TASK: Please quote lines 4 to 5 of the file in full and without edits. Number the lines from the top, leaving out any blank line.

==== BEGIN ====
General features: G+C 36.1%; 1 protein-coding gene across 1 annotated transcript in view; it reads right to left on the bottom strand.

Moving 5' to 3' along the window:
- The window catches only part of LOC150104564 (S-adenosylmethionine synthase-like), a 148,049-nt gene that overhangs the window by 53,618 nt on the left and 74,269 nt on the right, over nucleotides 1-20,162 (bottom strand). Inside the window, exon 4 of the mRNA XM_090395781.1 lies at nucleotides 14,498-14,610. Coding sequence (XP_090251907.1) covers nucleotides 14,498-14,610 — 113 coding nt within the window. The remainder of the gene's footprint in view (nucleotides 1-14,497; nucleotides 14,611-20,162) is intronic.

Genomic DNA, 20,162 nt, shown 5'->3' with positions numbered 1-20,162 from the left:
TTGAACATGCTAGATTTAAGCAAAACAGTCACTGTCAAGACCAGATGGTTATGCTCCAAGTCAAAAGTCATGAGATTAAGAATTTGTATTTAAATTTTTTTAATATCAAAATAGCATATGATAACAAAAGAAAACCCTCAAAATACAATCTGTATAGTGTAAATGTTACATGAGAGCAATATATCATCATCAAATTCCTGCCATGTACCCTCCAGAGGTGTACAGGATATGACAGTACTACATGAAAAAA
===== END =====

Genomic DNA, 20,162 nt, shown 5'->3' with positions numbered 1-20,162 from the left:
TTGAACATGCTAGATTTAAGCAAAACAGTCACTGTCAAGACCAGATGGTTATGCTCCAAGTCAAAAGTCATGAGATTAAGAATTTGTATTTAAATTTTTTTAATATCAAAATAGCATATGATAACAAAAGAAAACCCTCAAAATACAATCTGTATAGTGTAAATGTTACATGAGAGCAATATATCATCATCAAATTCCTGCCATGTACCCTCCAGAGGTGTACAGGATATGACAGTACTACATGAAAAAA